By Steve DiGioia, Featured Contributor
EVERY OFFICE HAS a “Go To Guy”.
You know the type, the one guy in the office that always has his projects completed ahead of time, always has the answer to the problem, and always is looked to in time of need. A leader.
How does he do it? Well, not by luck, that’s for sure.
Knowledge, attention to detail and foresight is usually the successor to hard work, patience and an ability to look at things in a slightly different light. A willingness to do what is needed and complete a task is an everyday “chore” of this leader.
He, or she, uses his knowledge to identify the needs of the customer. He designs his methods of operation to take advantage of the latest industry trends and rising market segments. What do today’s customers want? Are the needs different on the East Coast versus West Coast? Does this product or service satisfy a gap in the market?
Today’s customers are more savvy than in years past. We can thank the internet for this, amongst other things. Market research can now be done while in your pajamas sipping coffee at the kitchen table. Multiple websites are available to compare one product versus another, one hotel versus their “competitive set”, this feature over another.
He must find the available advantage(s) over the competition to be successful.
The go-to guy pays attention to all the small details the customer will expect. Are there other menu options available for a guest’s discerning palate or dietary needs? Has the product specifications and packaging needs been taken into account in order to speed-up the delivery to the customer? Remember, one size fits all doesn’t usually work.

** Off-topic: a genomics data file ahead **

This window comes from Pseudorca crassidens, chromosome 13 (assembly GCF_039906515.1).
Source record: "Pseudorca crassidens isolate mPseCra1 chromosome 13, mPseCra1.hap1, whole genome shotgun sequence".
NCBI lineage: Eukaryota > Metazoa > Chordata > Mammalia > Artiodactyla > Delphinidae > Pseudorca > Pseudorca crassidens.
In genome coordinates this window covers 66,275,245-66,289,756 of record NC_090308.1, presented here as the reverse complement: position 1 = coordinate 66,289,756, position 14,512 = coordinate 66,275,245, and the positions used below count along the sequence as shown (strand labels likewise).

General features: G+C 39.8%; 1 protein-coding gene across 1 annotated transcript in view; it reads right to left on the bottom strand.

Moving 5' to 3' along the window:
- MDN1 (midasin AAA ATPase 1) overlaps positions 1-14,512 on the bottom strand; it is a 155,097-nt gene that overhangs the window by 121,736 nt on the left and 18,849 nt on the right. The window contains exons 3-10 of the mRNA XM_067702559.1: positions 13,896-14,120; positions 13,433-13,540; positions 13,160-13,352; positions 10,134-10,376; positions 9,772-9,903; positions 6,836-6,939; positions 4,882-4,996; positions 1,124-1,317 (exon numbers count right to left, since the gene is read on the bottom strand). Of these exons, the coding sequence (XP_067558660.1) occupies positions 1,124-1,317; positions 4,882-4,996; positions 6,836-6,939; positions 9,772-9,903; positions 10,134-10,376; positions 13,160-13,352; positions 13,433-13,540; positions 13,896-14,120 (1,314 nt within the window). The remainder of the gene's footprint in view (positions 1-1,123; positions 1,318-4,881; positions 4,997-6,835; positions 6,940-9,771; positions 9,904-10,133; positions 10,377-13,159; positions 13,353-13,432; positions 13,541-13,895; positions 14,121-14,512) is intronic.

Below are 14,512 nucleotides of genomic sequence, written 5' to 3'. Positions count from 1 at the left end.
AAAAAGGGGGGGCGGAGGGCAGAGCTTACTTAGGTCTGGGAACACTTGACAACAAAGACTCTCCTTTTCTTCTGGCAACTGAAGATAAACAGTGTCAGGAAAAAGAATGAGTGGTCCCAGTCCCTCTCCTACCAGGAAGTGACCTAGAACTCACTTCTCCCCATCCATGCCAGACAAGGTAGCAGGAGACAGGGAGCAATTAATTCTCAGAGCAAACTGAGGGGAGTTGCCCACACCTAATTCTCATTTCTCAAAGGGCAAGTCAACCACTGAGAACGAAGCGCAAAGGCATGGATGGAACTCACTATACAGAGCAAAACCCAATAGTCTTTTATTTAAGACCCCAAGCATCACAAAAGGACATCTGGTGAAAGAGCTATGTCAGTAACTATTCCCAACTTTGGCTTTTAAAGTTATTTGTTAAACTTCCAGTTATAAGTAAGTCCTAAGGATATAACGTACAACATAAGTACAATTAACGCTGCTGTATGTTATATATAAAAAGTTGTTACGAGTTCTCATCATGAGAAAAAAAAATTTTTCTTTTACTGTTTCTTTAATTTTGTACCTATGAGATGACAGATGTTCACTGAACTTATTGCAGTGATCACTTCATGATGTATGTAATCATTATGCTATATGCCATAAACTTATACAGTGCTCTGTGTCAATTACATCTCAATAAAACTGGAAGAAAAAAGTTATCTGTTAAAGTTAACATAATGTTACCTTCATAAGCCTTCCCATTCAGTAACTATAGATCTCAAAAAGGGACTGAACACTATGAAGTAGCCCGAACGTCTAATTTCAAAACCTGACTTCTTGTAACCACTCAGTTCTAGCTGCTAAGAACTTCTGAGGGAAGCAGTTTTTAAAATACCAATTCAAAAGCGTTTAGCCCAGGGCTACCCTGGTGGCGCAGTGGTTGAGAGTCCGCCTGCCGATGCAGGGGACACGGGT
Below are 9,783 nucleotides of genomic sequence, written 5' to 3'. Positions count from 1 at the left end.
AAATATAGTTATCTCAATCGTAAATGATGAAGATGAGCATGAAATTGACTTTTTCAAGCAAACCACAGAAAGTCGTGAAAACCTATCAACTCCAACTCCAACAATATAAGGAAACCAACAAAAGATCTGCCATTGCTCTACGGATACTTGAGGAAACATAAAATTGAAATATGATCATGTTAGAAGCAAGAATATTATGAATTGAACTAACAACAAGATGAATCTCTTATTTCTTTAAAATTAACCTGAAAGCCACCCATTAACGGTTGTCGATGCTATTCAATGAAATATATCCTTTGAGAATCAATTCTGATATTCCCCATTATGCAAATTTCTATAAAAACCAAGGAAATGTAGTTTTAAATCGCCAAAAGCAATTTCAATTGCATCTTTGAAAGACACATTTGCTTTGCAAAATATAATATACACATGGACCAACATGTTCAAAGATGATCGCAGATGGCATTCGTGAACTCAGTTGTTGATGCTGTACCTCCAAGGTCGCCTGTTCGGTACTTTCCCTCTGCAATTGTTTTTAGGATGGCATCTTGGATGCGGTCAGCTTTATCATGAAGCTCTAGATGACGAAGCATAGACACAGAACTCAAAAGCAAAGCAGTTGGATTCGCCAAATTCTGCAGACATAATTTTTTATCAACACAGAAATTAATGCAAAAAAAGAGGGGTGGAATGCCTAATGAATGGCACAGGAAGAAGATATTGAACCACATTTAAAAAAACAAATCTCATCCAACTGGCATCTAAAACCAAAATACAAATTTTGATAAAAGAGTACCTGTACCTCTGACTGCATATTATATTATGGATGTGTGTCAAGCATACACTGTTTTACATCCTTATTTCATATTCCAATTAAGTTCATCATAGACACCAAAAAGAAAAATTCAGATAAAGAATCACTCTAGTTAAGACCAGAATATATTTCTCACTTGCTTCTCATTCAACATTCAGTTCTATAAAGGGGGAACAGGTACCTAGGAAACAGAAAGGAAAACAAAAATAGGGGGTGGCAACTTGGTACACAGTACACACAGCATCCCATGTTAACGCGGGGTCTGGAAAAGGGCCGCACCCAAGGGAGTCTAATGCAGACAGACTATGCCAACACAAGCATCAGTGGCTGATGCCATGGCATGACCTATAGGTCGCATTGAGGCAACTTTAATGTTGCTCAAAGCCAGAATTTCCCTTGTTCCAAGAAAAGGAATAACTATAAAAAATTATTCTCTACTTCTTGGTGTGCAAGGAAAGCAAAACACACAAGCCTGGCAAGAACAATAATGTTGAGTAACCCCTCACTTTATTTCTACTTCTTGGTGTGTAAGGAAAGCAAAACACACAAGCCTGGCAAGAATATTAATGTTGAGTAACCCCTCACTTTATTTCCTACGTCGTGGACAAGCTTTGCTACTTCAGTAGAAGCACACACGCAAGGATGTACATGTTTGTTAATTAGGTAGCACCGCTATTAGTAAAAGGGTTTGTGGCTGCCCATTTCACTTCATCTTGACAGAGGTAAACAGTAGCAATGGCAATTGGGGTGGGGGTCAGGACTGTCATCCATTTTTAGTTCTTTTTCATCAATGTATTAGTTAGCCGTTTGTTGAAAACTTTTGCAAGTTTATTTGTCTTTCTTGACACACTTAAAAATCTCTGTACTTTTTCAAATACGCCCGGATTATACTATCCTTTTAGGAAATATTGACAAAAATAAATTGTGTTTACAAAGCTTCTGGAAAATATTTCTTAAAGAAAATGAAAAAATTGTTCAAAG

Can you be counted on to be ready for the occasional upset customer and know all your options in order to fix any situation that may arise? Have you thought-out the steps needed to tend to the customer’s needs/wants if they don’t fit exactly as you have planned?
Foresight; the ability to plan or predict for the future, is a needed skill for the customer service professional. Instead of hoping for the best outcome, he takes steps to ensure the success of the customer experience.
“Plan for the worst, hope for the best” is a term widely used by those that are successful. One can’t expect the best outcome if all obstacles are not removed from the perspective of the guest experience.
All the above skills are only a part of the toolbox for the go-to guy. He must also be respectful of his coworkers & peers, professional in his interactions with others and determined to find the best way possible to satisfy the guest.
He can always be counted on in times of need and when leadership is thrust upon him.
So, are you the “go-to” guy?